ArticleWhat can a visualization of population growth in cities and towns in the Northeast tell us about different moments in the region’s economic geography?
One of the key insights of human geography is the observation that people arrange space according to the economic, social, and political conditions in which they live, and one of the key insights of historical geography is the observation that almost every built landscape preserves the structuring forces of decades and centuries past. These two observations are fairly easy to spot in a place like Massachusetts, where our current geographical arrangements are very often an obvious fusion of both past and present economic, social, and political orders. A row of expensive condominiums in Charlestown documents both the contemporary desire of well-heeled professionals to live near urban cultural amenities as well as the neighborhood typology of a long-obsolete shipbuilding industry. The racial and income gap between Lawrence and Andover runs along a line established in 1847 to divide the landscape of smallholder agriculture from the urban economy of a booming textile industry, both of which have almost entirely vanished in the present day.
The stirring-together of past and present geographic arrangements is on display not only at the scale of buildings, neighborhoods, and towns, but in the overall structure of the state of Massachusetts as well. One of my favorite bits of trivia is the fact that Salem, Marblehead, and Gloucester were among the 13 largest cities in the United States at the time of the first census in 1790, and Nantucket was the 15th largest city in the nation in 1800. Those rankings, which seem so absurd today, are more than just an odd bit of trivia. They’re also a historical document of the profound orientation of the economic geography of the early United States towards the Atlantic. Patterns of what geographers call “urban hierarchy”—the size and relationship of cities within a national or international network—are a very useful document for diagramming the shape of a larger spatial order. For instance, in our 2019–2020 exhibition America Transformed, this graphic from the statistical atlas of the Eleventh Census helped tell the story of how the rise of Midwestern cities like Chicago and St. Louis reshaped the United States in the late nineteenth century.
The historian and digital humanist Ben Schmidt made a map in 2017 that took advantage of data created by a Wikipedia editor who had transcribed town-level census data for essentially every municipality in the United States, going back to 1790. Schmidt’s map makes an intriguing choice about how to visualize 210 years of data. The map uses colors to show when each municipality in the data set reached its maximum population. It’s one of my favorite examples of a map that uses a fairly simple data set to open a window into arguments that would be difficult to make without the aid of the data visualization.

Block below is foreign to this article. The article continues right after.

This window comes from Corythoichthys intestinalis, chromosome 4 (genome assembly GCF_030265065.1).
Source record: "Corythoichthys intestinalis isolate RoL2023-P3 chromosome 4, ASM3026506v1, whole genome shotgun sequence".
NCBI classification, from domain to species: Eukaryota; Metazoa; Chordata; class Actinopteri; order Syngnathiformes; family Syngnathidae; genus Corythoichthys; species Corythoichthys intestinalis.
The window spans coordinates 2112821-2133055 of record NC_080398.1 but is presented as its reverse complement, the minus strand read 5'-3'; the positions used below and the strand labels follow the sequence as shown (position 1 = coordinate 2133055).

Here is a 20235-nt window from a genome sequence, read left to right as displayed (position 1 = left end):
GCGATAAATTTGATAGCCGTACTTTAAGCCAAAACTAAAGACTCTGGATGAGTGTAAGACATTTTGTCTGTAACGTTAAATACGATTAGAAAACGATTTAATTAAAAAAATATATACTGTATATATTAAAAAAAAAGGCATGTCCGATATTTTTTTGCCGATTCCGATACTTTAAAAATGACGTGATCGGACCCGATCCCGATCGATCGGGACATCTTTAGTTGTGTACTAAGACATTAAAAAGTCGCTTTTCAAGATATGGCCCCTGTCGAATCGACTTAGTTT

What’s immediately striking about this map, as Schmidt notes, is that so many municipalities in the northeast are shadows of their former selves, with hundreds of towns that have been consistently shrinking since before 1855. But what perhaps is most interesting of all to me is the way that we can divide the history of New England’s economic geography into periods that are fairly well narrated by the clusters of colors on Schmidt’s map.
The green towns on the map —the ones which reached their height of population before 1855—are the towns which flourished in the agricultural economy of the Early Republic, at a time when much of New England had a viable internal economy for food and primary products. At a time before railroads, when cities like Boston still had to source the inputs to their urban metabolism from areas close at hand, the small upland towns of central Massachusetts and the Connecticut River Valley grew on the basis of farming and cottage industries. With the opening of the Erie Canal in 1825, and then more dramatically with the coming of railroads in the 1840s and 50s, coastal cities began to source raw materials from the more favorable growing regions of the Midwest, and these towns went into permanent decline. Lyme, New Hampshire, which reached its peak population in 1820, was described in a classic study of rural economic geography as an example of a “town that has gone downhill”: as rural livelihoods became less and less profitable in New England throughout the nineteenth century, people abandoned the town, starting with the rocky uphill farmsteads and ultimately leaving only a few remaining settlements in the river valleys.